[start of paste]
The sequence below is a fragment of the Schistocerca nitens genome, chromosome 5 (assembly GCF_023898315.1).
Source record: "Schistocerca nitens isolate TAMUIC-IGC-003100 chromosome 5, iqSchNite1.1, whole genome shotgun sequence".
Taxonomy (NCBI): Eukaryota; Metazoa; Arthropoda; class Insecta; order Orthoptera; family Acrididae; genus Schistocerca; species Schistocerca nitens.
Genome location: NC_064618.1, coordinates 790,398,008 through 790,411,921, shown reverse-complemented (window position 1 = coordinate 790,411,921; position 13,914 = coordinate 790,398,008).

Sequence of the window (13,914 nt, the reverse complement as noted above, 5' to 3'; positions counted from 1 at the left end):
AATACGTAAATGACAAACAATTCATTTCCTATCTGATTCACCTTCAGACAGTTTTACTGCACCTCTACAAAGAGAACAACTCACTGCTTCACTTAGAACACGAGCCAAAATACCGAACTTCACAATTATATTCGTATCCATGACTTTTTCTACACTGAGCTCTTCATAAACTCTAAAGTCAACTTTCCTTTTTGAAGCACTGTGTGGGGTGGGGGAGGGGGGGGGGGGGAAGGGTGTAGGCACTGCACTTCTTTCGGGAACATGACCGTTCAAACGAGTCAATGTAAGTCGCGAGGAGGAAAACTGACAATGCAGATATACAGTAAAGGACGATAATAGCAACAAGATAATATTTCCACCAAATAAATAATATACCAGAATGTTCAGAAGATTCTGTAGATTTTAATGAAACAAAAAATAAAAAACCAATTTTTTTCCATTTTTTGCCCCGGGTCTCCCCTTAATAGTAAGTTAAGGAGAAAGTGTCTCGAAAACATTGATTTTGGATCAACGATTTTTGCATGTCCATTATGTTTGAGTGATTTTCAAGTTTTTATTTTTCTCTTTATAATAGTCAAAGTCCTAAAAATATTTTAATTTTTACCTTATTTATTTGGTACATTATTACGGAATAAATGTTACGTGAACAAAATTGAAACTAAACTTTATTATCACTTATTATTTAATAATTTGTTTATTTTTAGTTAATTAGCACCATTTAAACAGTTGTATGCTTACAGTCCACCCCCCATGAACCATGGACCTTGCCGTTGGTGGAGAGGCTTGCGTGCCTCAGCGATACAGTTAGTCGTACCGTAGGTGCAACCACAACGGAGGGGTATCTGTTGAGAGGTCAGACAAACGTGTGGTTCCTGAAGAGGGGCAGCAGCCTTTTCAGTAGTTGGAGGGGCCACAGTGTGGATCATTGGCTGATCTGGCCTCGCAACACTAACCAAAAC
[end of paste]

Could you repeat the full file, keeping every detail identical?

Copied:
The sequence below is a fragment of the Schistocerca nitens genome, chromosome 5 (assembly GCF_023898315.1).
Source record: "Schistocerca nitens isolate TAMUIC-IGC-003100 chromosome 5, iqSchNite1.1, whole genome shotgun sequence".
Taxonomy (NCBI): Eukaryota; Metazoa; Arthropoda; class Insecta; order Orthoptera; family Acrididae; genus Schistocerca; species Schistocerca nitens.
Genome location: NC_064618.1, coordinates 790,398,008 through 790,411,921, shown reverse-complemented (window position 1 = coordinate 790,411,921; position 13,914 = coordinate 790,398,008).

Sequence of the window (13,914 nt, the reverse complement as noted above, 5' to 3'; positions counted from 1 at the left end):
AATACGTAAATGACAAACAATTCATTTCCTATCTGATTCACCTTCAGACAGTTTTACTGCACCTCTACAAAGAGAACAACTCACTGCTTCACTTAGAACACGAGCCAAAATACCGAACTTCACAATTATATTCGTATCCATGACTTTTTCTACACTGAGCTCTTCATAAACTCTAAAGTCAACTTTCCTTTTTGAAGCACTGTGTGGGGTGGGGGAGGGGGGGGGGGGGAAGGGTGTAGGCACTGCACTTCTTTCGGGAACATGACCGTTCAAACGAGTCAATGTAAGTCGCGAGGAGGAAAACTGACAATGCAGATATACAGTAAAGGACGATAATAGCAACAAGATAATATTTCCACCAAATAAATAATATACCAGAATGTTCAGAAGATTCTGTAGATTTTAATGAAACAAAAAATAAAAAACCAATTTTTTTCCATTTTTTGCCCCGGGTCTCCCCTTAATAGTAAGTTAAGGAGAAAGTGTCTCGAAAACATTGATTTTGGATCAACGATTTTTGCATGTCCATTATGTTTGAGTGATTTTCAAGTTTTTATTTTTCTCTTTATAATAGTCAAAGTCCTAAAAATATTTTAATTTTTACCTTATTTATTTGGTACATTATTACGGAATAAATGTTACGTGAACAAAATTGAAACTAAACTTTATTATCACTTATTATTTAATAATTTGTTTATTTTTAGTTAATTAGCACCATTTAAACAGTTGTATGCTTACAGTCCACCCCCCATGAACCATGGACCTTGCCGTTGGTGGAGAGGCTTGCGTGCCTCAGCGATACAGTTAGTCGTACCGTAGGTGCAACCACAACGGAGGGGTATCTGTTGAGAGGTCAGACAAACGTGTGGTTCCTGAAGAGGGGCAGCAGCCTTTTCAGTAGTTGGAGGGGCCACAGTGTGGATCATTGGCTGATCTGGCCTCGCAACACTAACCAAAAC